Paul Bernstein, Attorney at Law
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On Chicago Tenants' Rights - Chapters

By: Paul Bernstein, Attorney At Law

Paul Bernstein, Esq. 1998, All Rights Reserved


In the last chapter, I discussed interest on your security deposit. Other provisions of the Chicago Ordinance require that the landlord clearly recognize a security deposit as your money and treat that money accordingly. As with the failure to pay interest on your security deposit , the improper handling of your money causes the landlord to be exposed to a claim for damages. Here's the details:

Security Deposit requirements of the RLTO

Section 5-12-080 (b) of the Chicago Ordinance requires that any landlord or landlord's agent who receives a security deposit shall give you, at the time of receiving the deposit, a receipt showing the amount of the deposit, the name of the person receiving it and the name of the landlord for whom the deposit is received and the date and a description of the apartment. The receipt must be signed by the person receiving the deposit. If there is a failure to comply with this subsection, you are entitled to an immediate return of your security deposit.

Section 5-12-080 (a) requires the landlord to hold your security deposit in a federally insured interest-bearing account in a bank or savings and loan (or other financial institution) located in Illinois. That deposit and interest on it is your money and is not to be commingled with the assets of the landlord. This is to protect you from the claims of the landlord's creditors as, if your money is commingled with other money of the landlord and your landlord goes broke or bankrupt or gets into trouble with Uncle Sam, then the creditor may grab your security deposit money too along with other money of the landlord.

In order to make certain that the landlord complies with subsection (a), the Ordinance provides in subsection 5-12-080 (f) that you shall be awarded damages equal to two times the amount of the security deposit, plus five percent interest, plus, as provided in Section 5-12-180, your attorney's fees. You need not have lost your security deposit to be entitled to these damages.

Proving commingling

Proving commingling is very difficult, if you paid your security deposit in cash. Further, if you paid both the security deposit and first month's rent with one check or money order, it is also difficult to prove commingling.

It is far better to pay the security deposit with one check or money order and the first month's rent with a separate check or money order. By looking at the reverse side of your canceled checks or money orders, you can determine if your landlord has deposited both amounts in the same bank account. If they have, you are well on your way to proving commingling.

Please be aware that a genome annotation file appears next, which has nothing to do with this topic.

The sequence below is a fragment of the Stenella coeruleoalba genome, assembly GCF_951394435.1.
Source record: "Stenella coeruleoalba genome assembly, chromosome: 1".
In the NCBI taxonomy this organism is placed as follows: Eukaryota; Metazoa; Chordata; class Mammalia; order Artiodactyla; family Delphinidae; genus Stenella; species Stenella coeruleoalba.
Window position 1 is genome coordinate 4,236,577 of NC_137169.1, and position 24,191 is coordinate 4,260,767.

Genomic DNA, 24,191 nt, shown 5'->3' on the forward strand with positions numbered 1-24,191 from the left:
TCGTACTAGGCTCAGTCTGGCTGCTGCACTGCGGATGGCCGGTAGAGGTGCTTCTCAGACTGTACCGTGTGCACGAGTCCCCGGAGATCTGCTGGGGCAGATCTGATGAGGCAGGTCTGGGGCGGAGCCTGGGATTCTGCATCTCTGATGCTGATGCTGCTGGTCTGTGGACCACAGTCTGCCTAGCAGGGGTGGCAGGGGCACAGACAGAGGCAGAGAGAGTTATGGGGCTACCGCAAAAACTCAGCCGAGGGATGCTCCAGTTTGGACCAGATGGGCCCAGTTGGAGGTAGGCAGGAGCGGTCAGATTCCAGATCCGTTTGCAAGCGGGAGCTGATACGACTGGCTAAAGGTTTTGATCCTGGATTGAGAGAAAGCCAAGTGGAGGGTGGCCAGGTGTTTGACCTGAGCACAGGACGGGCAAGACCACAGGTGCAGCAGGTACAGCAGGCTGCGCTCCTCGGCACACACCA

Get your cancelled checks back from your bank

It wasn’t too long ago that all banks returned to you all cancelled checks with your monthly bank statements and without any additional fees for so doing. In recent years, banks and other financial institutions (such as money market funds) are just not returning your cancelled checks.

To me, whatever reasonable price your financial institution requires, if any, so that you get your cancelled checks back with your monthly financial statements is well worth the reasonable cost. It is by checking endorsements on those cancelled checks that you can tell if there has been some apparent commingling of security deposits monies of a tenant with other money of the landlord.

Some landlord's lawyers have historically had their landlord clients maintain a separate interest bearing account holding a total sum equal to or greater then the amount of all tenants' security deposits. Their position is that they should not have to deposit each security deposit received from a tenant into that separate account and they just put these deposits into the building's operating account - the same account out of which the landlord pays the usual expenses of running a building. There is no Illinois decision that this writer is aware of that informs us whether or not this procedure is acceptable and in my opinion, it is totally an incorrect reading of the law. The point is that even if your cancelled checks show apparent commingling, if the landlord has a separate instate bank or financial institution where there are funds are held that always equal or exceed the amount of tenants’ security deposits and that account is, indeed separate and apart from other monies of the landlord, then the landlord may have a potential defense to any claim for commingling.

However, if I were a landlord’s lawyer, which I am not, I would advise my landlord clients to maintain those separate and distinct tenants’ security deposits accounts and, indeed, have the tenants’ security deposits flow into and out of that separate and distinct account.

In case of doubt, you should write to your landlord (retain a copy of your letter for your files) and request information as to where the security deposit account is held.

Remember, the security deposit and interest on it is your money. It is imperative that your landlord have your security deposit in a separate account for your benefit, else, you may lose your deposit due to no fault of your own. Ask your landlord about this, get the facts and protect your interests.

Paul Bernstein
Attorney At Law
333 E. Ontario St.
Chicago, IL 60611
(312) 951-8451
Fax: (312) 280-8180


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